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  5. "You have a charger but you d…

"You have a charger but you do not have an adapter."

Translation:Vous avez un chargeur mais vous n'avez pas d'adaptateur.

March 9, 2013



Why is "Vous avez un chargeur mais pas d'adaptateur." not correct? Thanks!


Probably because Duo wants you to practise putting the whole verb into the negative - you've been too clever & ducked out of half of it!


Wouldn't it be possible to say You have a charger but no adapter. in English?


That's probably what we would actually say - but this is a Duo translation, not a literary or style exercise!


Ok, thanks, I just wanted to know if the construction was possible (as I thought) even if clearly it would be the translation of Vous avez un chargeur mais pas d'adaptateur.


I see what you're doing now. Yes, it would be fine - and you've shown me that it would be fine in French too. Thanks!


I think it is because you have put "you have a charger but no adapter" but they want "you have a charger but you do not have an adapter"


Could someone please explain why "Tu as un chargeur mais tu n'as pas un adaptateur." is wrong? Would either of the following be correct: "Tu as un père mais tu n'as pas une mère." or "Tu as un père mais tu n'as pas de mère."?


In the negative form, "de" is the replacement of pas-un or pas-une or pas-des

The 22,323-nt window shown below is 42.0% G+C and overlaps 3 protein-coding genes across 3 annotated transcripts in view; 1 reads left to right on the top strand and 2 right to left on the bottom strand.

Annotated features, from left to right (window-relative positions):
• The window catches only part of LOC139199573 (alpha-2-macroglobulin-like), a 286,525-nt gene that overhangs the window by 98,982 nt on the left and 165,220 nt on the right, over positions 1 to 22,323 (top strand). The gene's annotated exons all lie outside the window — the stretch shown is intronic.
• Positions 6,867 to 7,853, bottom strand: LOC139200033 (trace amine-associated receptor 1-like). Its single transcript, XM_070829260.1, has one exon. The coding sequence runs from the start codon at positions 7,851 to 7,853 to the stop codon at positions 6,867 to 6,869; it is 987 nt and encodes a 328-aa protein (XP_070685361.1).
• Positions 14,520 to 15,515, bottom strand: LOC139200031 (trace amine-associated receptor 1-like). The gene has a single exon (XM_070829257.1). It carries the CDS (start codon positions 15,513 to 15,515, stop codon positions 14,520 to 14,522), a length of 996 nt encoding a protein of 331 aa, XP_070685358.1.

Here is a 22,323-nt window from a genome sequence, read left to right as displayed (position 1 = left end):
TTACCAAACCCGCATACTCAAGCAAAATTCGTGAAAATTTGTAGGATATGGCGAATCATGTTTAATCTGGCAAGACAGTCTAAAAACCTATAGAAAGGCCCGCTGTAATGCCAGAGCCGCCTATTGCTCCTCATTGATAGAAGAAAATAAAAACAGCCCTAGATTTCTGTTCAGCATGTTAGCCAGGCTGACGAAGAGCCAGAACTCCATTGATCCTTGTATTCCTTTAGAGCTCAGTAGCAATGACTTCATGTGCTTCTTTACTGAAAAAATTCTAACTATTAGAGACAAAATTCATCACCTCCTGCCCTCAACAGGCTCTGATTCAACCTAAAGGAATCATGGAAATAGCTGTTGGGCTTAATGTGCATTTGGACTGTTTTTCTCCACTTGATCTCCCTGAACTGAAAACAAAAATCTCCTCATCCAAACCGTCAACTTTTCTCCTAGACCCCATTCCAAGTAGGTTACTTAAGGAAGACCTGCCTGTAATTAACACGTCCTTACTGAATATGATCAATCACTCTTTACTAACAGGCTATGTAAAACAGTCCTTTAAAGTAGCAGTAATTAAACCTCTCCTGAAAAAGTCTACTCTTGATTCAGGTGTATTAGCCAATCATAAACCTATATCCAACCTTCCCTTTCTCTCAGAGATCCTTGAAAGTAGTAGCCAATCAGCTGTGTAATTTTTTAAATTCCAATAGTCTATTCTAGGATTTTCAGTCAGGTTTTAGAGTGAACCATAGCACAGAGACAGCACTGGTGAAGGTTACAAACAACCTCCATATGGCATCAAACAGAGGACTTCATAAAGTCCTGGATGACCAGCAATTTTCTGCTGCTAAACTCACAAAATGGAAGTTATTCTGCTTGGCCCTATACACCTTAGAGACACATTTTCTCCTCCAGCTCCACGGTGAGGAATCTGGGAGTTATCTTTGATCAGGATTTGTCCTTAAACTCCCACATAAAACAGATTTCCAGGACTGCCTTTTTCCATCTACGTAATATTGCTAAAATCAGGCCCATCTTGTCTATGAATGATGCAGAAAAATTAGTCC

• pas de père
  • pas de mère
  • pas de fleurs


Thanks Sitesurf. Is this correct?


a. If the verb is être, the article remains the same:

C'est une poire, ce n'est pas une pomme. It's a pear, it's not an apple.

C'est de la viande. - Ce n'est pas de la viande. It's meat. - It's not meat.

b. You can keep the article in order to stress the negative aspect:

Je n'ai pas de sous - Je n'ai pas un sou. I don't have any money - I don't have a (single) cent.

Il ne veut pas de bébé. - Il ne veut pas un bébé. He doesn't want a baby. - He (really) doesn't want a baby."



a. yes, verb "être" and other "state" verbs: paraître (look + adj), sembler (seem), devenir (become), demeurer (remain), rester (stay)

b. yes, the stress is about "une/une" meaning "one" (vs several, a lot of...)

I don't agree on the alternative "il ne veut pas de bébé // un bébé": we don't say "un bébé", unless there is again a stress in the context: "il ne veut pas un bébé, il veut un chien".


Thanks Sitesurf. You're brilliant.


Merci beaucoup, yet I am just good at French!


Merci beaucoup, Sitesurf. You are a welcome fount of clear explanations!


I just got it right using «pas un adaptateur», so it seems they've added it. Should they not have?


"They" might not have (just my opinion).


My first guess was with "de", but yours is being accepted too.


and what about "rechargeur"?


No, this word does not seem to exist. But "un déchargeur" exists (unloader).

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